When Novalyne Price (Renee Zellweger) first drums up the courage to go to the doorstep of his home, she hears the sounds of him feverishly writing out his next piece of pulp fiction. The sounds include the aggrandized narration of his imagination as he pounds away at his typewriter. That may be confirming his boorish quality that her friends already warned her about but she remains intrigued and goes ahead to knock on his door.
The writer is Robert E. Howard (Vincent D’Onofrio), the pulp writer who became most famous for the creation of Conan the Barbarian among others and proclaimed to be “the greatest pulp writer in the whole wide world.” Price, a schoolteacher aspiring to be a writer, comes to discover that for herself and The Whole Wide World from 1996 is based on her real-life memoir, “One Who Walked Alone” about her brief courtship with Howard in the 1930s. She is first drawn to her larger than life imagination, even if the racy content of his writings flew in the face of the conservatism of their small-town churchgoing community.
Before his life was cut short at the age of 30 by his own hands, Howard wrote stories for pulp magazines, most often about manly men going on larger than life battles and adventures, perhaps rescuing a beautiful woman in the process (he says, “When women felt those tree-trunks around their waists, they melted like butter”). Some of the best scenes in the film show the process of his writer’s imagination when Robert narrates to Novalyne about his next writing. In one scene, as he narrates about his hero’s swashbuckling, the sounds of swords and shields whooshing and clanging play in the background with a rising musical score. In another, as he is shadow boxing in the street imagining his next character, sounds of the boxing ring and crowds cheering play in the background. It is hard to make the imagination of a writer cinematic, but this clever use of the soundtrack is a skillful touch to get us into the writer’s mind.
The first half shows their tentative, affectionate courtship. He makes compromises to make himself more presentable (she is at first disappointed about not wear a tie to a formal date and so he does to the next one, making her blush). They discuss about writing, although he laughs at her when she describes one of the stories she is working on. Part of that may be because he only cares for excitement and grandeur in his writings, but she cares for him anyway as her writer’s mind is attracted to that excitement.
However, there are small harbingers to the problems that will hinder their relationship and they become clearer in the second half. One is his ailing mother (Anne Edgeworth), who has had tuberculosis all her life, and, as his father (Harve Presnell) observes, he may dote on her in a possibly dysfunctional way. Later, when she suggests the idea of marriage to him, he replies that he cannot be tied down and needs his freedom (as he wrote once, “The road I walk, I walk alone”). This cripples the relationship from developing above the level of dating into a serious one and she starts seeing one of Robert’s friends, even as Robert has second thoughts about the need for his freedom.
A movie like this depends above all on the performances of the actors and the ways that Zellweger and D’Onofrio play their characters feel like they could have been real versions of the people they portray. Zellweger was already becoming a star in 1996 for Jerry Maguire, which probably eclipsed this film, but this film shows, in a quieter way, the same charming spunk and pluck that will match up to a man’s struggle to prove his masculinity or the worthiness of his own values. As for D’Onofrio, who is one of my favorite character actors for the versatility he displays, this movie makes an interesting companion piece to 2000’s Happy Accidents, where he fell for Marisa Tomei while trying to convince her that he was from 400 years in the future. He can play crazy as in his most famous role, Full Metal Jacket, and when he plays a romantic character (as he also did in the Netflix show, Daredevil), he is able to convey an unusual sense of sincerity amidst the emotional baggage he portrays.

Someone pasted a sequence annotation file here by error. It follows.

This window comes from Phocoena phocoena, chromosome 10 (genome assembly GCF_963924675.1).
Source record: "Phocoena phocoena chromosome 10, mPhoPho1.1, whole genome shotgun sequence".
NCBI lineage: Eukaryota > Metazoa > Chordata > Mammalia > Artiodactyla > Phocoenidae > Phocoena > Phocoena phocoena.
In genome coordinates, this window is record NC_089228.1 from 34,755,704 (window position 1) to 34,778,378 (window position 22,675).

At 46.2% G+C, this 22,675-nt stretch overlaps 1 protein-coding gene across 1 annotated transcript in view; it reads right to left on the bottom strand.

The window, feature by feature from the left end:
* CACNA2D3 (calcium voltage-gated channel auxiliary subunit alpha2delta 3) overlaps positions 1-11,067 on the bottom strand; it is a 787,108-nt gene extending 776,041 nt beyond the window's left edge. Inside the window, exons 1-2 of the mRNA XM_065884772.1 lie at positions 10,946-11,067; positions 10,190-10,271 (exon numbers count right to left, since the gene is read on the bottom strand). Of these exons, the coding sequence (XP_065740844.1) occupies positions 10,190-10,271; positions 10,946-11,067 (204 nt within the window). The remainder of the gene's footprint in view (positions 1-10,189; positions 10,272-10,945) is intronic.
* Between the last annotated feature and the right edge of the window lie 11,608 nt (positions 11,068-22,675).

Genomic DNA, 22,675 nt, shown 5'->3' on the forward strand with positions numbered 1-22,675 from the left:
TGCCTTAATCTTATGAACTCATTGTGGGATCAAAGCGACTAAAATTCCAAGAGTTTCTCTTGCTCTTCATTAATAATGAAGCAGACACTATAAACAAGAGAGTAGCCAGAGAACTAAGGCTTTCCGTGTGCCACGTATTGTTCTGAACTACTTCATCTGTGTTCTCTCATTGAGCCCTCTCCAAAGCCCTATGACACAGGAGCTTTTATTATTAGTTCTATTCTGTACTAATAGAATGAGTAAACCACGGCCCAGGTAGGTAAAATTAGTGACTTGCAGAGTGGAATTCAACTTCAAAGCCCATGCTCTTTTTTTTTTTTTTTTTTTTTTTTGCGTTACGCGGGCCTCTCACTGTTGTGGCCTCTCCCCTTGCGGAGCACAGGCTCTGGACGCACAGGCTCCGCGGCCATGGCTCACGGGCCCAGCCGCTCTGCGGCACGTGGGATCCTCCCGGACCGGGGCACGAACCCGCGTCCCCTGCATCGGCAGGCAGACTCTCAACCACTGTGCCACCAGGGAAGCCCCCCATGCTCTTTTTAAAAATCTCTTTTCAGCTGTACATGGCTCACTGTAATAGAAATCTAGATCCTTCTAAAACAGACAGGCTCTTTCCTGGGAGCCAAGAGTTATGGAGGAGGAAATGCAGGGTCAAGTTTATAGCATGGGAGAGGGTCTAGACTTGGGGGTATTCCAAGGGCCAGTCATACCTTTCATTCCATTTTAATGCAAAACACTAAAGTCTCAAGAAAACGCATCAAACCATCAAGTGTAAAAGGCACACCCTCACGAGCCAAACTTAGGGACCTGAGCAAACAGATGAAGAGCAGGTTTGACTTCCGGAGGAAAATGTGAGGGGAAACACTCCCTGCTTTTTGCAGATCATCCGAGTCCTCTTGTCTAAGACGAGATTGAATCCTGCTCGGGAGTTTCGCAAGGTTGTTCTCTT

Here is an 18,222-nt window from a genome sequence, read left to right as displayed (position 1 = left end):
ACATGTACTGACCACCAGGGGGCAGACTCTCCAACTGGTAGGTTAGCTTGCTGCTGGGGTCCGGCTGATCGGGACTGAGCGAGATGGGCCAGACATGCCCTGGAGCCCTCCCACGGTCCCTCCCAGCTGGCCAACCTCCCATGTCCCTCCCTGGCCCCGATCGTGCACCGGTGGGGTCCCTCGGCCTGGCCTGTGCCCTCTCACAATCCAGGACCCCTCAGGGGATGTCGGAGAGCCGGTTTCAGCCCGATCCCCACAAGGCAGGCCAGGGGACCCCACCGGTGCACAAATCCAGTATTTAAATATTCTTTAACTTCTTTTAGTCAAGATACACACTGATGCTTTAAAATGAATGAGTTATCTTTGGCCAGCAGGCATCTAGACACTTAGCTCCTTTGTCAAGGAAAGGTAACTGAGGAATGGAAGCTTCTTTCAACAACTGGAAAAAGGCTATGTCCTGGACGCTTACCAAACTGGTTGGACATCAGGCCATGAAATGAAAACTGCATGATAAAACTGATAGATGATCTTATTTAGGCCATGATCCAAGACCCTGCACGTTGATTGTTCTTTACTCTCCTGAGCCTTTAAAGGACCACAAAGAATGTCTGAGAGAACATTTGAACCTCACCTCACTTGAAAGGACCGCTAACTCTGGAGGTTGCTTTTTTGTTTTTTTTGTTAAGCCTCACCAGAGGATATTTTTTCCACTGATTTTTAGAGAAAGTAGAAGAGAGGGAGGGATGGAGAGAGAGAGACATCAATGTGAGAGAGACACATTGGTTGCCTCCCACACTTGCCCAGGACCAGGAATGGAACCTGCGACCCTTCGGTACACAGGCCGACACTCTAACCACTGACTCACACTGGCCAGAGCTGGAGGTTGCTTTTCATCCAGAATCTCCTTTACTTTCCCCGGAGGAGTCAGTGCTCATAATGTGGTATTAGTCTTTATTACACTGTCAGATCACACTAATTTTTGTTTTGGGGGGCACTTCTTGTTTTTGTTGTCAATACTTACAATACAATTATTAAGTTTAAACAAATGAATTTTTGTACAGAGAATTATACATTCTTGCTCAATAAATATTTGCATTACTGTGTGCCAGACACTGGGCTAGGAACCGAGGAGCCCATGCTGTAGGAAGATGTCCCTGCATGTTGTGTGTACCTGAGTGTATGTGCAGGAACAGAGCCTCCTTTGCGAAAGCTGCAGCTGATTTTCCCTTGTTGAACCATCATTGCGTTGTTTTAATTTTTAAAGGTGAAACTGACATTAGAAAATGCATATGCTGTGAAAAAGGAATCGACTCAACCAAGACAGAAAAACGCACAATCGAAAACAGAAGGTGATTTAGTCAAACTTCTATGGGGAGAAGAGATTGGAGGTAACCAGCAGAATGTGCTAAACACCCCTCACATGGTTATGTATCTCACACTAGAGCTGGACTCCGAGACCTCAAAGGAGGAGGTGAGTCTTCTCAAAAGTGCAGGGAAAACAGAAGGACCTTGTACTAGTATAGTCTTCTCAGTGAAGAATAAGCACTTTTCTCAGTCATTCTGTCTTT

In his first film, the director, Dan Ireland uses his actors well, and I wish that he trusted them more and restrained the use of the musical score by Hans Zimmer and Harry Gregson-Williams. Zimmer and Gregson-Williams are accomplished composers in Hollywood but their scores sometimes have a way of standing out too much in a movie. Their scoring during the aforementioned writer’s imagination scenes is very effective and another scene, showing an anguished Howard plowing through a field of grass, nicely uses similar musical notes to suggest that his pain may be a fuel to his sword-wielding imagination. However, other scenes that show the couple’s courtship (whether it is their first kiss or their increasingly bitter arguments) get distracted by a swelling score that tries to underscore the emotions we already feel from the characters.
Thankfully, that is not enough to undermine the effect of the film though, especially in a subtle scene towards the end when Howard brings Price to a log cabin. He asks her to imagine characters and a story with him, but we see that she cannot move beyond the characters that he has already described. This perhaps suggests that, aside from his emotional problems, her inability to follow his imagination is also a cause for their relationship not to be. Later, she would be able to write about her story with Howard, which is about how two people thought there was a “whole wide world” they could share but recognized that it really stood between them.
USA. 1996. Directed by Dan Ireland. Screenplay by Michael Scott Myers. Based on the memoir, “One Who Walked Alone” by Novalyne Price Ellis. Starring: Renee Zellweger, Vincent D’Onofrio, Anne Wedgeworth, Harve Presnell, Benjamin Mouton, Helen Cates, Leslie Buesing, and Chris Shearer.